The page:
Bonnie Smith - Aboriginal Young Achiever
Oftentimes it can be all too easy for the achievements of young people to go unrecognised, however unintentionally. Far too often community endeavours are forgotten about and we lose sight of how great some of the work being done by young people is.
Fortunately there are a variety of award schemes that have been created to remedy this. Enter the Ricci Marks Aboriginal Young Achiever Award.
About the Ricci Marks Awards
The Ricci Marks Aboriginal Young Achiever Award (new window) celebrates the achievements of outstanding young Indigenous Victorians.
In 2012 the winners were selected from nominees from across Victoria, from Geelong to Wondonga. The award itself is named after 2000's winner, Ricci Marks, who tragically passed away in 2004.
Verhonda Smith, or Bonnie, is one of the award's 2012 winners. At the time of the announcement she was in the third year of her undergraduate degree in Indigenous Studies and History at the University of Melbourne, which she will complete at the end of 2013.
A Young Leader
You're probably wondering what was on Bonnie's resume that made her stand out from the rest of the pack of nominees. Aside from being a gifted academic student, Bonnie excels at netball. It is through netball that she has become a leader for other young Indigenous women, captaining the women's National Indigenous Schoolgirls' netball team for two consecutive years.
Bonnie was also involved in an Indigenous Youth Leadership Program, an initiative that provides scholarships to Indigenous young people so they can attend high-performing secondary schools.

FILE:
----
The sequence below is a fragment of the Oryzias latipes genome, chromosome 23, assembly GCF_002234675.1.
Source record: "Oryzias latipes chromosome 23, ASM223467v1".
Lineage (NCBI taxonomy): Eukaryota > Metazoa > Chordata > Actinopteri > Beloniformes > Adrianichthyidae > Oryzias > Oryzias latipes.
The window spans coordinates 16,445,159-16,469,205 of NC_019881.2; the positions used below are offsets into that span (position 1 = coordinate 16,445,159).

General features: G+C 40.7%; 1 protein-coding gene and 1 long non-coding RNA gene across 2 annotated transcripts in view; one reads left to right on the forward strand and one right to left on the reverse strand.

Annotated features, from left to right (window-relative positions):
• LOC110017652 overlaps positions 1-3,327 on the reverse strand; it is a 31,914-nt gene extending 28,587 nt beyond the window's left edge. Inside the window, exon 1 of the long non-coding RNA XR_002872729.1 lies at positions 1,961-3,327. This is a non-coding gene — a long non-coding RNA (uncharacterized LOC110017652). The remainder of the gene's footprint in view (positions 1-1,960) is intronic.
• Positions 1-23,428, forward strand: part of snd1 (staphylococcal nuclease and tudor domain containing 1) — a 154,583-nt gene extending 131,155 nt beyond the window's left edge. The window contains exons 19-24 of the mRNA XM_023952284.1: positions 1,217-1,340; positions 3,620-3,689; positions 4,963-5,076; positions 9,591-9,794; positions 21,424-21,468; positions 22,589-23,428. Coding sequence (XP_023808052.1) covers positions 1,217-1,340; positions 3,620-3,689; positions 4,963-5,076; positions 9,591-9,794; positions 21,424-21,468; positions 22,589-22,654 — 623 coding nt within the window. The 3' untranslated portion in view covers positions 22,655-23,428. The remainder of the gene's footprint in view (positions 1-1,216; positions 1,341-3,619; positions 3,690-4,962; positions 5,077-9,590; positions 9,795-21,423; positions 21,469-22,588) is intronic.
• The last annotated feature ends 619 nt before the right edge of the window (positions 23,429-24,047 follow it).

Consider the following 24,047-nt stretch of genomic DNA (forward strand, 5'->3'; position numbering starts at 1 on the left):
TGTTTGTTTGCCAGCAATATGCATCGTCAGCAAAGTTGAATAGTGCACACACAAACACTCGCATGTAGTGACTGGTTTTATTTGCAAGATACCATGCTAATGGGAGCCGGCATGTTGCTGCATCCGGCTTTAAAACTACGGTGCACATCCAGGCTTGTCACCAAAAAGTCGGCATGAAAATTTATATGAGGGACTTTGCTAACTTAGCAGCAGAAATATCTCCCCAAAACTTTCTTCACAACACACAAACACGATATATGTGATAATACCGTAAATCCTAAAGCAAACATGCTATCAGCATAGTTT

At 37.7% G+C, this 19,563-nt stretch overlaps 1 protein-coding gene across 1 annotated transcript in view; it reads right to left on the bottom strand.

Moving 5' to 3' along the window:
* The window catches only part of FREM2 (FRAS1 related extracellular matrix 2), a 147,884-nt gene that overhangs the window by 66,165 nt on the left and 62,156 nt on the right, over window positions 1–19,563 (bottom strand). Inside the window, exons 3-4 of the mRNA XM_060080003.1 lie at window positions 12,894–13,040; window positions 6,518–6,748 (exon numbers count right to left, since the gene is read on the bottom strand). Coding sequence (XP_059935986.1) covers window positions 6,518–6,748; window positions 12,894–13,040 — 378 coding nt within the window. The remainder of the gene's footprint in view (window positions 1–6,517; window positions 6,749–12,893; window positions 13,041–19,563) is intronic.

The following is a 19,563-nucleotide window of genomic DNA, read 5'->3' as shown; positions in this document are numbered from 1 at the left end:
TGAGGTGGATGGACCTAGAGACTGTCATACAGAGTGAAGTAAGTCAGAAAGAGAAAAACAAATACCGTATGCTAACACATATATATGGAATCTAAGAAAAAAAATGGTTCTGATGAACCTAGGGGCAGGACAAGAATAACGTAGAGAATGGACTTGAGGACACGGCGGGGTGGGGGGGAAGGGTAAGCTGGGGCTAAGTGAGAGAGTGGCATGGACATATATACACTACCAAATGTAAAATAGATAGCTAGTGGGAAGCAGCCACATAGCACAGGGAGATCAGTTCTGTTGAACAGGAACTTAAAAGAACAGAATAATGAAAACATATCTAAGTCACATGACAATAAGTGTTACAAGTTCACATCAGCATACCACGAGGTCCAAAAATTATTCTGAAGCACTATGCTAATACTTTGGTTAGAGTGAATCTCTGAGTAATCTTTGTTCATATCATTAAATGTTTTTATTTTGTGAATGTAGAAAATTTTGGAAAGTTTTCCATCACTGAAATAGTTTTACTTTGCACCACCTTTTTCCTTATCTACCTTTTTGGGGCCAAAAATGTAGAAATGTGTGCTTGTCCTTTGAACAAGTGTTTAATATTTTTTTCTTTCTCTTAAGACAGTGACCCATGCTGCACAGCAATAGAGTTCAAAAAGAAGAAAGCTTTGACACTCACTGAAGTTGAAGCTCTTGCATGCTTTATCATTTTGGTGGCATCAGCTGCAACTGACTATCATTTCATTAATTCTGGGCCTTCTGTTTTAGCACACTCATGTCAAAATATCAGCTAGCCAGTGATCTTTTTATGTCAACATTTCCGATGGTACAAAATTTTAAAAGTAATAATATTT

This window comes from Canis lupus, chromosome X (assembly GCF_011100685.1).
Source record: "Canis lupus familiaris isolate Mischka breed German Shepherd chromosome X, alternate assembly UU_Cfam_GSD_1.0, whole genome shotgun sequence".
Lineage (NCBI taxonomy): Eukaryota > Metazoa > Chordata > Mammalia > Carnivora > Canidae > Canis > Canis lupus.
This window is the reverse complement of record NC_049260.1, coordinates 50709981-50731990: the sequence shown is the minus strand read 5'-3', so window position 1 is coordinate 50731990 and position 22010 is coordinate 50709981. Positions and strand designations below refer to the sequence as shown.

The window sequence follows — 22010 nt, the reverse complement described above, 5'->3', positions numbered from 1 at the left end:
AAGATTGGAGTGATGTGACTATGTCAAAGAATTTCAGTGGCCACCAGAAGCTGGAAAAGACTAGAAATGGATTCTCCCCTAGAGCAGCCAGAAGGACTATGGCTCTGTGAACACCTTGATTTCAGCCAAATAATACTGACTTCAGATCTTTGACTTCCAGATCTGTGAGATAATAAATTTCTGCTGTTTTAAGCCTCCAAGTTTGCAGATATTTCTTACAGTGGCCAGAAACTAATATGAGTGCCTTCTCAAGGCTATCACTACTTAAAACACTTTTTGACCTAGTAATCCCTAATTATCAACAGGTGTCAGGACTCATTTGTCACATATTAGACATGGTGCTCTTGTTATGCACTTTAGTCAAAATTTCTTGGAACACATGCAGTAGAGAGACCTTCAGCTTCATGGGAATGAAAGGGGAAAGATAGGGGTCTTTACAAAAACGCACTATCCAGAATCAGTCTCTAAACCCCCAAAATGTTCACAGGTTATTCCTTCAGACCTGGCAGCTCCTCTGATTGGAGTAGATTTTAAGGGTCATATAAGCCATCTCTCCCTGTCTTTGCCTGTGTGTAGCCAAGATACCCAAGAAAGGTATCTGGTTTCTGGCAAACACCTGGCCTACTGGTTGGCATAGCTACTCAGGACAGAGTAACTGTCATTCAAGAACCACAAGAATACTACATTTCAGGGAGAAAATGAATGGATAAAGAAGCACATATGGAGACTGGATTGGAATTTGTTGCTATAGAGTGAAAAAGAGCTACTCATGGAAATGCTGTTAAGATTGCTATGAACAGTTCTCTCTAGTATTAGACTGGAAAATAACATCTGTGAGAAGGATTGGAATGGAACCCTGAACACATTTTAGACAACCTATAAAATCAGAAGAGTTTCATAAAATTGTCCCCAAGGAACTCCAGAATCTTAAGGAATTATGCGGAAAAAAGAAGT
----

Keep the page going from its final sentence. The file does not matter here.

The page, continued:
As part of the program she travelled to the Kokoda Track in Papua New Guinea and to the remote Kimberly region of Northern Australia. Having completed the program, Bonnie is now involved with the fundraising committee for this initiative, helping to raise money to keep the program going.
The Importance of Community Participation
Upon completing university, Bonnie plans to return to her home town of Bourke, in New South Wales, and give back to the community she's already given so much to, at the same time as helping out with her family.
When talking to Bonnie, what is obvious is her passion to give back to her community. When talking of the inequality faced by Indigenous youth she speaks with zeal and fervour, talking of her longing to help other young women learn about health and the importance of education. Above all else she stresses the importance of community participation for all young people Australia-wide, not just in her home town.
It's young people like Bonnie who need to be recognised more often, and it is programs like the Ricci Marks Award that are required to do it. Although only two young people are able to receive the $5,000 bursary each year, which is given to them to support their education and future development, on offer, no doubt all of the nominees - this year and in previous years - deserved the prize.
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